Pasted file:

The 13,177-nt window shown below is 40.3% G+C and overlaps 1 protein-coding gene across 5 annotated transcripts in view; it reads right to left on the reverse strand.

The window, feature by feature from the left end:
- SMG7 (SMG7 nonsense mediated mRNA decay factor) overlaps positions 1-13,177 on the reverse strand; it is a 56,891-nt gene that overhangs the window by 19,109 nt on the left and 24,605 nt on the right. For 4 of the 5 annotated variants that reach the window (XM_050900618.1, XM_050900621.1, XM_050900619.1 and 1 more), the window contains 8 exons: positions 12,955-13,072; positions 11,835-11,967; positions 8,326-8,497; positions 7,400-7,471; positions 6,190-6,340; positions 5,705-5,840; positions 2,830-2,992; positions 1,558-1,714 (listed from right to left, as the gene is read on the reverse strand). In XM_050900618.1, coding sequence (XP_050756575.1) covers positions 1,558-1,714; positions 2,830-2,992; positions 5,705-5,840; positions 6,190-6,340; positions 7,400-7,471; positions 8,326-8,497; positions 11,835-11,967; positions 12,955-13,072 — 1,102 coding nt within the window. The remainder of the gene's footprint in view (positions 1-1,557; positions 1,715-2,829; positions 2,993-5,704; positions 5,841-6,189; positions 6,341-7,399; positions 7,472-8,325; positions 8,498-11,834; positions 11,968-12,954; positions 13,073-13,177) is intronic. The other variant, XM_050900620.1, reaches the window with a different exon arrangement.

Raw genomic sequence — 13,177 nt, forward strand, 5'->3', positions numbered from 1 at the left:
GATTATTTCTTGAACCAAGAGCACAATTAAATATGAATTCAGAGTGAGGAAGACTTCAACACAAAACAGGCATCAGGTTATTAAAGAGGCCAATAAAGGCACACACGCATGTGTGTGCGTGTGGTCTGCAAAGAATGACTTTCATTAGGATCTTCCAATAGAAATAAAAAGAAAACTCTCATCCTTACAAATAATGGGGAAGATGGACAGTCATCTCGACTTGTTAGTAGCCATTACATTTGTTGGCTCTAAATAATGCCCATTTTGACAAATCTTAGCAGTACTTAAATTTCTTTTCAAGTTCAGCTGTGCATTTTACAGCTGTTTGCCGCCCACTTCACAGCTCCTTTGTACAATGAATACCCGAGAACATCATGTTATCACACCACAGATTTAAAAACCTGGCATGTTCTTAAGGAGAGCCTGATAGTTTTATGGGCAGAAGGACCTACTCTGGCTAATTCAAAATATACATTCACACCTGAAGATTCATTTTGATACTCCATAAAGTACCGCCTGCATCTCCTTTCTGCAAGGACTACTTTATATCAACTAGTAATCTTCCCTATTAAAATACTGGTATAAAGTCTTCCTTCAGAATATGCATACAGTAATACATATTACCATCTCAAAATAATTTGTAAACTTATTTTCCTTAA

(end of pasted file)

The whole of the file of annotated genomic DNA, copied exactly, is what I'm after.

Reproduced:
The 13,177-nt window shown below is 40.3% G+C and overlaps 1 protein-coding gene across 5 annotated transcripts in view; it reads right to left on the reverse strand.

The window, feature by feature from the left end:
- SMG7 (SMG7 nonsense mediated mRNA decay factor) overlaps positions 1-13,177 on the reverse strand; it is a 56,891-nt gene that overhangs the window by 19,109 nt on the left and 24,605 nt on the right. For 4 of the 5 annotated variants that reach the window (XM_050900618.1, XM_050900621.1, XM_050900619.1 and 1 more), the window contains 8 exons: positions 12,955-13,072; positions 11,835-11,967; positions 8,326-8,497; positions 7,400-7,471; positions 6,190-6,340; positions 5,705-5,840; positions 2,830-2,992; positions 1,558-1,714 (listed from right to left, as the gene is read on the reverse strand). In XM_050900618.1, coding sequence (XP_050756575.1) covers positions 1,558-1,714; positions 2,830-2,992; positions 5,705-5,840; positions 6,190-6,340; positions 7,400-7,471; positions 8,326-8,497; positions 11,835-11,967; positions 12,955-13,072 — 1,102 coding nt within the window. The remainder of the gene's footprint in view (positions 1-1,557; positions 1,715-2,829; positions 2,993-5,704; positions 5,841-6,189; positions 6,341-7,399; positions 7,472-8,325; positions 8,498-11,834; positions 11,968-12,954; positions 13,073-13,177) is intronic. The other variant, XM_050900620.1, reaches the window with a different exon arrangement.

Raw genomic sequence — 13,177 nt, forward strand, 5'->3', positions numbered from 1 at the left:
GATTATTTCTTGAACCAAGAGCACAATTAAATATGAATTCAGAGTGAGGAAGACTTCAACACAAAACAGGCATCAGGTTATTAAAGAGGCCAATAAAGGCACACACGCATGTGTGTGCGTGTGGTCTGCAAAGAATGACTTTCATTAGGATCTTCCAATAGAAATAAAAAGAAAACTCTCATCCTTACAAATAATGGGGAAGATGGACAGTCATCTCGACTTGTTAGTAGCCATTACATTTGTTGGCTCTAAATAATGCCCATTTTGACAAATCTTAGCAGTACTTAAATTTCTTTTCAAGTTCAGCTGTGCATTTTACAGCTGTTTGCCGCCCACTTCACAGCTCCTTTGTACAATGAATACCCGAGAACATCATGTTATCACACCACAGATTTAAAAACCTGGCATGTTCTTAAGGAGAGCCTGATAGTTTTATGGGCAGAAGGACCTACTCTGGCTAATTCAAAATATACATTCACACCTGAAGATTCATTTTGATACTCCATAAAGTACCGCCTGCATCTCCTTTCTGCAAGGACTACTTTATATCAACTAGTAATCTTCCCTATTAAAATACTGGTATAAAGTCTTCCTTCAGAATATGCATACAGTAATACATATTACCATCTCAAAATAATTTGTAAACTTATTTTCCTTAA